Background: The introduction of political "war on drug" strategies and Prime Ministerial advisory groups increase opportunities for drug policy reform. Yet the strengths and limitations of capitalising upon political opportunities remain unclear. This paper provides a unique insight into the development of an Australian reform, the "Tough on Drugs-Illicit Drug Diversion Initiative." This reform was one of the major policies to emerge out of the Federal Coalition "Tough on Drugs" strategy. In spite of the rhetoric the Illicit Drug Diversion Initiative (IDDI) has diverted minor drug users away from the traditional criminal justice system. Methods: This paper draws upon interviews with 16 expert policy makers involved in the advocacy and negotiations leading up to the adoption of the IDDI to examine what drove the reform and how and why a pragmatic reform emerged. Results: The IDDI culminated from the presence of five main drivers: a crisis in relation to heroin and crime, antagonism towards the government, a weak but growing evidence-base on the merits of drug diversion, a shift in law enforcement attitudes and persuasive advocacy by a group of non-government experts. This paper contends that the Prime Minister's new "Tough on Drugs" strategy and expanded governance arrangements created new space for policy actors to intervene in the policy formulation process and to convert the governments proposed "zero tolerance" response into a more humane and potentially effective response. Conclusion: This paper concludes that contrary to popular opinion political venues and politicisation may offer valuable opportunities for drug policy reform. The challenge for researchers and policy advocates is to see how they can best utilise political venues to obtain pragmatic reform.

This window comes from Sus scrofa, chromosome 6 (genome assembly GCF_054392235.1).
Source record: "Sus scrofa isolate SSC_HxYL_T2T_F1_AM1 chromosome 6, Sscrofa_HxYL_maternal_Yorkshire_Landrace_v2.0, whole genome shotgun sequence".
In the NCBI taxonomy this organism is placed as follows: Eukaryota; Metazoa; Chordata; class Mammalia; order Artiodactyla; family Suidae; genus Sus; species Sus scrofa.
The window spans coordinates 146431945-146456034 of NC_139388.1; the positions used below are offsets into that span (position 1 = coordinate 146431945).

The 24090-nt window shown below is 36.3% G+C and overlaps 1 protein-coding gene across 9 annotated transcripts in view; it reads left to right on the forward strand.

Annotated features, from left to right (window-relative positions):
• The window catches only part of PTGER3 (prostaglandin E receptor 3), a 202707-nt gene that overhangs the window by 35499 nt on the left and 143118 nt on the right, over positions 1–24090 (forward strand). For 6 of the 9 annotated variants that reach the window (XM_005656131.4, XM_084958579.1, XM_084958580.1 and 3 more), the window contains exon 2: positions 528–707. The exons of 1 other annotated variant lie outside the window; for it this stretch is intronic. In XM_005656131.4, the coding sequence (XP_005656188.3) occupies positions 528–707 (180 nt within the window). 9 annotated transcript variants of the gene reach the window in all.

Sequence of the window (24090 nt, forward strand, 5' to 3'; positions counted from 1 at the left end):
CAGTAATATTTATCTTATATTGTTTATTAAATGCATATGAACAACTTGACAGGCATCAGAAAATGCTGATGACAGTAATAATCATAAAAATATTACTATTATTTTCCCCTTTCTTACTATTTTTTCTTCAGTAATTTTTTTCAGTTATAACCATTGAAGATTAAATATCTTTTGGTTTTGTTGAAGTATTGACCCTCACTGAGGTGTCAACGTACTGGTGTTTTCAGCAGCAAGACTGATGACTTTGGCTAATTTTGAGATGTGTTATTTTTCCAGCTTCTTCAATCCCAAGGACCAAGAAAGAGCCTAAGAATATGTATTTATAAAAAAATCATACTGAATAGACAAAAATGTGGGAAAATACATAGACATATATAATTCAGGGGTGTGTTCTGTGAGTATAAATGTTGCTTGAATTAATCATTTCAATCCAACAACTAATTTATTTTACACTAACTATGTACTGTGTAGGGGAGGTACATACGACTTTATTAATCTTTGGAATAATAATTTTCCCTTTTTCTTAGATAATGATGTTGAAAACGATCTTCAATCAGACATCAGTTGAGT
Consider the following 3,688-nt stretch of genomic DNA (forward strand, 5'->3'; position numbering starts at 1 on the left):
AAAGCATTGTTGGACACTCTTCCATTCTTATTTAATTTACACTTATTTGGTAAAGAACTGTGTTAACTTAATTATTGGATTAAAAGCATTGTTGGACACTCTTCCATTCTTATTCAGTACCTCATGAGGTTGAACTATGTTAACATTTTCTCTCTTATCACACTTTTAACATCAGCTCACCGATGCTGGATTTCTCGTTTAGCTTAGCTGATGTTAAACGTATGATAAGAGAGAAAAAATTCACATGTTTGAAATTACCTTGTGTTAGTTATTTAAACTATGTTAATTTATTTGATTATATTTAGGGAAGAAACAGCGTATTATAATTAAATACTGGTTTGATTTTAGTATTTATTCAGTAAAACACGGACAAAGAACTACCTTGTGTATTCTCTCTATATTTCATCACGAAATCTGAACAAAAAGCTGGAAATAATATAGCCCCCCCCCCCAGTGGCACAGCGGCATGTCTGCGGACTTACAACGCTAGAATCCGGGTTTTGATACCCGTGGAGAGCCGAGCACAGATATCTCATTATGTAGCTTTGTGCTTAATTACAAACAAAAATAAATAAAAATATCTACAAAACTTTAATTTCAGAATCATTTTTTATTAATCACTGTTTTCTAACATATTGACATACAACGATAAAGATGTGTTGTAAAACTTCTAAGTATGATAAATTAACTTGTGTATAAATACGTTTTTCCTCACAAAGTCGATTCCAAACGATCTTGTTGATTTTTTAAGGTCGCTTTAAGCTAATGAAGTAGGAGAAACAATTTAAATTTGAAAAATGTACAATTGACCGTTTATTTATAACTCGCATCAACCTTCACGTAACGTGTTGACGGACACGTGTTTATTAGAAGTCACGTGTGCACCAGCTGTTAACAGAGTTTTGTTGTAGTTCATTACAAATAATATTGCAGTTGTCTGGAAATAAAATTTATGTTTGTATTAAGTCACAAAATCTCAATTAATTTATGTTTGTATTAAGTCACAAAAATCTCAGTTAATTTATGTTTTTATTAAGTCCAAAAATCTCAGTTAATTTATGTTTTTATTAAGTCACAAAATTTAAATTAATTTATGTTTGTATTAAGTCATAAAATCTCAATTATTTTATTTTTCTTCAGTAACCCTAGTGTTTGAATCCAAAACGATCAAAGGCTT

- Drug policy
- Policy process